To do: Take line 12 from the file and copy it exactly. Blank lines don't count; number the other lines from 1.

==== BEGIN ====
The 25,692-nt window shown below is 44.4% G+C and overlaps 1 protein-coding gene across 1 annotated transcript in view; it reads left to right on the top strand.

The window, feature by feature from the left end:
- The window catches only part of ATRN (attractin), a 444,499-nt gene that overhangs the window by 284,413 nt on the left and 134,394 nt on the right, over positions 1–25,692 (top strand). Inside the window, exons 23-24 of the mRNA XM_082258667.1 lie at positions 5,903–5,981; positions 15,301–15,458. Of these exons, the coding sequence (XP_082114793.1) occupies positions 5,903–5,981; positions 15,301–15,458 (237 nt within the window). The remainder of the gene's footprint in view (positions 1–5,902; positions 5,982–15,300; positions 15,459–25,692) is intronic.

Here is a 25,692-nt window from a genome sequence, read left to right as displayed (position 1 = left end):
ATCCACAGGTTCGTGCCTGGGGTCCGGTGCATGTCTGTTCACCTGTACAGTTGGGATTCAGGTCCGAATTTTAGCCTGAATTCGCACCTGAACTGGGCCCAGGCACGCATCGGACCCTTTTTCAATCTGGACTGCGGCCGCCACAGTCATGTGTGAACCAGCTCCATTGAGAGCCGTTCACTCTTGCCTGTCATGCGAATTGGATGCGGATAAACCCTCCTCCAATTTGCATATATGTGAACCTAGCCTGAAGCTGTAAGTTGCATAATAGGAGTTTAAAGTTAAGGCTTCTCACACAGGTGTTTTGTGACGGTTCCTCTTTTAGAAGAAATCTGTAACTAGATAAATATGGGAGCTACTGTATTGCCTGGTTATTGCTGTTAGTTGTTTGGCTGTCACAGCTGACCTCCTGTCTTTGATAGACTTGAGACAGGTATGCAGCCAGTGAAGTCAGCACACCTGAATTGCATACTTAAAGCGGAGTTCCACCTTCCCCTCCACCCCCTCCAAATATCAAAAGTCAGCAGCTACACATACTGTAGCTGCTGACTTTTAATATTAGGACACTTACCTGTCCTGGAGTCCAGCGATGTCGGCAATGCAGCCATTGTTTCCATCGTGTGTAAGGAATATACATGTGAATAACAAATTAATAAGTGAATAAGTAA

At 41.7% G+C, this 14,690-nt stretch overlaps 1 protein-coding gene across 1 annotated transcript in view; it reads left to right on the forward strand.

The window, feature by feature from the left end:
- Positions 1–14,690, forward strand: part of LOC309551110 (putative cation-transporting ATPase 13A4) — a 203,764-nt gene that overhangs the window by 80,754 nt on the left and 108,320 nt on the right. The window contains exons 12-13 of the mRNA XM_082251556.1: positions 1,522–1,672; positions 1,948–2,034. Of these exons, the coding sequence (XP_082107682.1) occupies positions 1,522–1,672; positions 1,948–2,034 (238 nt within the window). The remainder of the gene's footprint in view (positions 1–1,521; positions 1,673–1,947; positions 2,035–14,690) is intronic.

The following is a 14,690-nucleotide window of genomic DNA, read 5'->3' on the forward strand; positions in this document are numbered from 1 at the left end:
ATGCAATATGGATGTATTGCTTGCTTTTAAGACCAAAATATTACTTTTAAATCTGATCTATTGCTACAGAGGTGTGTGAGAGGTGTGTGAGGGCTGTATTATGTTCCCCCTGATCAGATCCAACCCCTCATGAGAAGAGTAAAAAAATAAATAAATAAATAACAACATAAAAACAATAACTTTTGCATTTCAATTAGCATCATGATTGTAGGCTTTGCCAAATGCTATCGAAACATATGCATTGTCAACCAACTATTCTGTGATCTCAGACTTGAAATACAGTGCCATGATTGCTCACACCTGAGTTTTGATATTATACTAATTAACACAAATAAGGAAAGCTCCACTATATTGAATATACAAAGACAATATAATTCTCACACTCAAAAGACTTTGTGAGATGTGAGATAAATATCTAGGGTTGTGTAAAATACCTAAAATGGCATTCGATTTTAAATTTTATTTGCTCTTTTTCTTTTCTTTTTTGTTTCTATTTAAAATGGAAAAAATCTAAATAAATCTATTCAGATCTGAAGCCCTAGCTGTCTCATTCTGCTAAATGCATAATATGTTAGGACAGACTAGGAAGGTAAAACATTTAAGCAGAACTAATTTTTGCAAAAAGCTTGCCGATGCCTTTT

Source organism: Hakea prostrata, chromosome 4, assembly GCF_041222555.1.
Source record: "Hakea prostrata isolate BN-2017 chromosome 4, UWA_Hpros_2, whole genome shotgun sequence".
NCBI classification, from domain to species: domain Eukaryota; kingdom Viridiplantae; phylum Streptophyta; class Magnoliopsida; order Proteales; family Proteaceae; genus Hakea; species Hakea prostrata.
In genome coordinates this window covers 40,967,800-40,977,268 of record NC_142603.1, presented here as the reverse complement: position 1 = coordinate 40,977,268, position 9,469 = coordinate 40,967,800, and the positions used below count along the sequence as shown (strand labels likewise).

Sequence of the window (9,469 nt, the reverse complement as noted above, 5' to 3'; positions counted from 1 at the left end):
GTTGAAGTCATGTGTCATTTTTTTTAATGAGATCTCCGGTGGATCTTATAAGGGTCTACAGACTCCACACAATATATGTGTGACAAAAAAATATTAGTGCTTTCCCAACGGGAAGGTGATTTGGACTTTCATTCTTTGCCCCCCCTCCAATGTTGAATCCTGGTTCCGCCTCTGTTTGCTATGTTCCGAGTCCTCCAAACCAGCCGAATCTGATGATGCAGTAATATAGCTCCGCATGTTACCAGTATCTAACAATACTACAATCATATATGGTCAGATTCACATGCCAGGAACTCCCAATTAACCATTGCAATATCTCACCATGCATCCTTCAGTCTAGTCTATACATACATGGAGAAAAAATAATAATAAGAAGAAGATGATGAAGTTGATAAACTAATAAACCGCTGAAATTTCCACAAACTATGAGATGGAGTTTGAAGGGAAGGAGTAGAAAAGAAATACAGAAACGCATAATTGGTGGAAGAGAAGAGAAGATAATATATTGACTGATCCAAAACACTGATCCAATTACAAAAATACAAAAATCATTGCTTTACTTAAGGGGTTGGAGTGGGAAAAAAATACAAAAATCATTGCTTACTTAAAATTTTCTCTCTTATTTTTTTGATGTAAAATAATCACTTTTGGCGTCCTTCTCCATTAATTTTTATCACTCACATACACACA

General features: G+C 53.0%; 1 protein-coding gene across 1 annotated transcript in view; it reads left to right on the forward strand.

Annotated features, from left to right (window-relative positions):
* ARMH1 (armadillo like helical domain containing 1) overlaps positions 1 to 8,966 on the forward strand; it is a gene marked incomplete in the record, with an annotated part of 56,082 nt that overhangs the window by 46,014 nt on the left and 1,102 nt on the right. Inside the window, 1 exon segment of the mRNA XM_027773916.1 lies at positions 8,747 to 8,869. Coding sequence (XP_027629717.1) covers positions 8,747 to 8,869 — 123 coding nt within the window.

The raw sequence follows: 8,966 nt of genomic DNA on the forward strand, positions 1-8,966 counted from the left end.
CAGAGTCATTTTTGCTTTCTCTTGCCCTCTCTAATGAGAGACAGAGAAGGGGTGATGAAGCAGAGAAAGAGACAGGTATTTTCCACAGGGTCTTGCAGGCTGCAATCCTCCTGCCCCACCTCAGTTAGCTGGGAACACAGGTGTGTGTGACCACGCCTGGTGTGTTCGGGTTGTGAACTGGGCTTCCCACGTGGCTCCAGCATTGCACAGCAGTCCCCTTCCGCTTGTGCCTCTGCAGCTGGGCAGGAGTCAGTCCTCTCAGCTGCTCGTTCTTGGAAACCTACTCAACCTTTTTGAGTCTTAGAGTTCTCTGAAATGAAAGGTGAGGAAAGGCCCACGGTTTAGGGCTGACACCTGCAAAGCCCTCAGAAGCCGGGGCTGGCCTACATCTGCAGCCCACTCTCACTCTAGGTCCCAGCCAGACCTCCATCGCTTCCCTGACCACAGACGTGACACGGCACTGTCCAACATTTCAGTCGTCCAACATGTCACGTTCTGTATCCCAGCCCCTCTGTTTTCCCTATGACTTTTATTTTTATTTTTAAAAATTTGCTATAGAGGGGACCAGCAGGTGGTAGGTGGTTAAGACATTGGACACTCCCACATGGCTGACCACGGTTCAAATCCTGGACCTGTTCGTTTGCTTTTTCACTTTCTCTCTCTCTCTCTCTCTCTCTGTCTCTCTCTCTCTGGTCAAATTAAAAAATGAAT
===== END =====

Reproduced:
Source record: "Hakea prostrata isolate BN-2017 chromosome 4, UWA_Hpros_2, whole genome shotgun sequence".